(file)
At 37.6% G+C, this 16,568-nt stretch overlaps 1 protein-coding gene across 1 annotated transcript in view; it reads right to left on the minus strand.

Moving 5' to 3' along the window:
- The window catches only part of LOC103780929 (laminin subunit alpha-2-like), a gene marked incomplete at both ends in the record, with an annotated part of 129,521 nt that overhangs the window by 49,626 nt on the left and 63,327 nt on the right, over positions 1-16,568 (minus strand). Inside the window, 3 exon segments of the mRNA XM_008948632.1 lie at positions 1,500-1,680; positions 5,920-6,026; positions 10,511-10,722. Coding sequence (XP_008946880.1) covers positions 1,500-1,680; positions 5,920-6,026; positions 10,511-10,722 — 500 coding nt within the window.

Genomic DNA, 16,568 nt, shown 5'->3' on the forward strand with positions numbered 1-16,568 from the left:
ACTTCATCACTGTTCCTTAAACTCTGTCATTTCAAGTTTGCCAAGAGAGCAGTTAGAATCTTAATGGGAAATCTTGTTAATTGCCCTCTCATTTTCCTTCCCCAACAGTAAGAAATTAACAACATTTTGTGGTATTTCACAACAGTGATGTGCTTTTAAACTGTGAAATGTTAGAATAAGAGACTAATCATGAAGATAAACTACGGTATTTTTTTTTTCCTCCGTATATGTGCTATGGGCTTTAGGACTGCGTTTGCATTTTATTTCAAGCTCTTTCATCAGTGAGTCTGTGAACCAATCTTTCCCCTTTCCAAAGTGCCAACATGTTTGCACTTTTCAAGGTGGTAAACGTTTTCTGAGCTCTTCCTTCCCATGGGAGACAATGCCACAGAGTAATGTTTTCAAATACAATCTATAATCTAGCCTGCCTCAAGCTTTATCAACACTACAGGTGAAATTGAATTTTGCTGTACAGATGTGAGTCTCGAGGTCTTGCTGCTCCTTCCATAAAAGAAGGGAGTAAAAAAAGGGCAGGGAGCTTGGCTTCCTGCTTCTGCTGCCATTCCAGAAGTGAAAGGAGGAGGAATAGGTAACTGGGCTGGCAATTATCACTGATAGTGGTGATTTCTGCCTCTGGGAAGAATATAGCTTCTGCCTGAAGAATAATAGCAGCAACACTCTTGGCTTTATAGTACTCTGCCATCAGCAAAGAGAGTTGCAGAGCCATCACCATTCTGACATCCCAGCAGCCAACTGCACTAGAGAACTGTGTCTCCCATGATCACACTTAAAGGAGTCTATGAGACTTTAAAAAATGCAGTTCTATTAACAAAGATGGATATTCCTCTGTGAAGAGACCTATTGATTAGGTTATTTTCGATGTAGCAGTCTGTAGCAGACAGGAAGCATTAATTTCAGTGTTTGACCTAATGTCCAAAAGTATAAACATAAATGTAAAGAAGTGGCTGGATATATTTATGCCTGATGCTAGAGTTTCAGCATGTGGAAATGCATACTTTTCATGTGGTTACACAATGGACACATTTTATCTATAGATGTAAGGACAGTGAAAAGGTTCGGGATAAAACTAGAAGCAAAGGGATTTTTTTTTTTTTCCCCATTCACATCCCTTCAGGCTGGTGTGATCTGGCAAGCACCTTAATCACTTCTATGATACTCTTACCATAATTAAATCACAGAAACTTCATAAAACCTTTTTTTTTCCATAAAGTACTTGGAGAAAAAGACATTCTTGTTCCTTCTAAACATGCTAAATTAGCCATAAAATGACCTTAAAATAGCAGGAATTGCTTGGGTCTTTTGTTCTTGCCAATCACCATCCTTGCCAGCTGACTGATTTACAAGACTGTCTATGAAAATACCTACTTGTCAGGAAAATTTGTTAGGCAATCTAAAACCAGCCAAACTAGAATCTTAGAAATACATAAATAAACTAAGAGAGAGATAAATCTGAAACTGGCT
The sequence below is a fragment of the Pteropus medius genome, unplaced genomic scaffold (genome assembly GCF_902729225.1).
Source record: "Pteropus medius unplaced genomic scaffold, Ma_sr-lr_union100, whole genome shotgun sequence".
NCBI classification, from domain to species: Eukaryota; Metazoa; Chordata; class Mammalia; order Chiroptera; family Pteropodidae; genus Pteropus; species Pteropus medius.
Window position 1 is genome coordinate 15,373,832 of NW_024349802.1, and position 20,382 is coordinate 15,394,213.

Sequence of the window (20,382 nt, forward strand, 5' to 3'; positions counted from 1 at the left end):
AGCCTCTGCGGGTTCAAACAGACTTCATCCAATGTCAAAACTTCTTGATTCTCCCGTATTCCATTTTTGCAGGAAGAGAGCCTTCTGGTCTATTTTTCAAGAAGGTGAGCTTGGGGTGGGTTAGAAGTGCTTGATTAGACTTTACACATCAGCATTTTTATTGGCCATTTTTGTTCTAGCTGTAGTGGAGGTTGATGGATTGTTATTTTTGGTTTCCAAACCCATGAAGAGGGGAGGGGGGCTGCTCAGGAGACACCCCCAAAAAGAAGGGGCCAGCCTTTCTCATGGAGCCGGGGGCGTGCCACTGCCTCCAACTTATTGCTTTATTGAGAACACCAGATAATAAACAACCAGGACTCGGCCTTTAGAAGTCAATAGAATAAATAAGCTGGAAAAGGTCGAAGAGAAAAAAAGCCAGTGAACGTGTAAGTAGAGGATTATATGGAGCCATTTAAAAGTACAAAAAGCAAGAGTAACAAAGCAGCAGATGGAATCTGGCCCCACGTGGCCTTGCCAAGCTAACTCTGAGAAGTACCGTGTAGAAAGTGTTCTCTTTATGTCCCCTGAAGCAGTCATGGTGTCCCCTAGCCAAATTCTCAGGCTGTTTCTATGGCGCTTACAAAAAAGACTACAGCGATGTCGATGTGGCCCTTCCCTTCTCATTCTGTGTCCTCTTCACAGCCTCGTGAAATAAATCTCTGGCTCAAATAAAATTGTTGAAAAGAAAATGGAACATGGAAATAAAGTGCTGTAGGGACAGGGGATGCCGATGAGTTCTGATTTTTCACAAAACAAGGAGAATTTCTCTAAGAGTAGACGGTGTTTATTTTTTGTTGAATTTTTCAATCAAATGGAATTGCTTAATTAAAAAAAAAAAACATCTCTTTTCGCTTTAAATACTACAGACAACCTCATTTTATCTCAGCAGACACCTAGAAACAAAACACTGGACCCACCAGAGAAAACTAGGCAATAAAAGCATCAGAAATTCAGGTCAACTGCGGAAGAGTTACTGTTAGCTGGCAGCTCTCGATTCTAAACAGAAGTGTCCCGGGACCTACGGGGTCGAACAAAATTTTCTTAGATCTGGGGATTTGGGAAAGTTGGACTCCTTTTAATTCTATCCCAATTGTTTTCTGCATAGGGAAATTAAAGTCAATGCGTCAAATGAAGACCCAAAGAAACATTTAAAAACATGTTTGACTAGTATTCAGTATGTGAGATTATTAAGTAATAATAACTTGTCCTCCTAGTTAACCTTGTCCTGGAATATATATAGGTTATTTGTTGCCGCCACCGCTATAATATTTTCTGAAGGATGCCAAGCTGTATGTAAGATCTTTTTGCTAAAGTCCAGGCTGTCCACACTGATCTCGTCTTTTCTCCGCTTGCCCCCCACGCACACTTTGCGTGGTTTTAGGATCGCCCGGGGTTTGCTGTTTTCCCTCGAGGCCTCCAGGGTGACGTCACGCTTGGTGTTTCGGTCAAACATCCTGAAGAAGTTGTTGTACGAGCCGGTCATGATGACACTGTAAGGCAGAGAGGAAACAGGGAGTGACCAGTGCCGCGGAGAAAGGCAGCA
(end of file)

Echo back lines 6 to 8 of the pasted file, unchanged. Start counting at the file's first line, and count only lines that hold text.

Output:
The sequence below is a fragment of the Pteropus medius genome, unplaced genomic scaffold (genome assembly GCF_902729225.1).
Source record: "Pteropus medius unplaced genomic scaffold, Ma_sr-lr_union100, whole genome shotgun sequence".
NCBI classification, from domain to species: Eukaryota; Metazoa; Chordata; class Mammalia; order Chiroptera; family Pteropodidae; genus Pteropus; species Pteropus medius.